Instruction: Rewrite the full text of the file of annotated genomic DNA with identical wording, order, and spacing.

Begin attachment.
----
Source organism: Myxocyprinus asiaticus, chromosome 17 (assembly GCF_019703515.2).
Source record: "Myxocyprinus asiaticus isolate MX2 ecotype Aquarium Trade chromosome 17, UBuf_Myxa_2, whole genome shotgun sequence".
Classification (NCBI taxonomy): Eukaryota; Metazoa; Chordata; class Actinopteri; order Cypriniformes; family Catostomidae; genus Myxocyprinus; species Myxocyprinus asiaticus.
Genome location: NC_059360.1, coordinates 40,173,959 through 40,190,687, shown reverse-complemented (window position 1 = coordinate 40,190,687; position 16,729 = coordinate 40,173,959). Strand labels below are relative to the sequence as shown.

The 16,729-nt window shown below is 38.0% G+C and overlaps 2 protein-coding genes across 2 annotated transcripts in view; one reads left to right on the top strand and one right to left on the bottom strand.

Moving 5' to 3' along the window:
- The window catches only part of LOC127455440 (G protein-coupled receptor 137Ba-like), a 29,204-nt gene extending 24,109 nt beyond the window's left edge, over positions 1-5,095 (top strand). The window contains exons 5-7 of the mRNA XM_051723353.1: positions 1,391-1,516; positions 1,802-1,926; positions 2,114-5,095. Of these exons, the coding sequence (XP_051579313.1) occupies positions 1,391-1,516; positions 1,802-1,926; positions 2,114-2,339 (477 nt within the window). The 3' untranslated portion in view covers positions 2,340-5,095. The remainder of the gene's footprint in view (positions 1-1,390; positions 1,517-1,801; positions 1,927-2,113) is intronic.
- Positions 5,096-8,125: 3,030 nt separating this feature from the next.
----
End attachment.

Source organism: Myxocyprinus asiaticus, chromosome 17 (assembly GCF_019703515.2).
Source record: "Myxocyprinus asiaticus isolate MX2 ecotype Aquarium Trade chromosome 17, UBuf_Myxa_2, whole genome shotgun sequence".
Classification (NCBI taxonomy): Eukaryota; Metazoa; Chordata; class Actinopteri; order Cypriniformes; family Catostomidae; genus Myxocyprinus; species Myxocyprinus asiaticus.
Genome location: NC_059360.1, coordinates 40,173,959 through 40,190,687, shown reverse-complemented (window position 1 = coordinate 40,190,687; position 16,729 = coordinate 40,173,959). Strand labels below are relative to the sequence as shown.

The 16,729-nt window shown below is 38.0% G+C and overlaps 2 protein-coding genes across 2 annotated transcripts in view; one reads left to right on the top strand and one right to left on the bottom strand.

Moving 5' to 3' along the window:
- The window catches only part of LOC127455440 (G protein-coupled receptor 137Ba-like), a 29,204-nt gene extending 24,109 nt beyond the window's left edge, over positions 1-5,095 (top strand). The window contains exons 5-7 of the mRNA XM_051723353.1: positions 1,391-1,516; positions 1,802-1,926; positions 2,114-5,095. Of these exons, the coding sequence (XP_051579313.1) occupies positions 1,391-1,516; positions 1,802-1,926; positions 2,114-2,339 (477 nt within the window). The 3' untranslated portion in view covers positions 2,340-5,095. The remainder of the gene's footprint in view (positions 1-1,390; positions 1,517-1,801; positions 1,927-2,113) is intronic.
- Positions 5,096-8,125: 3,030 nt separating this feature from the next.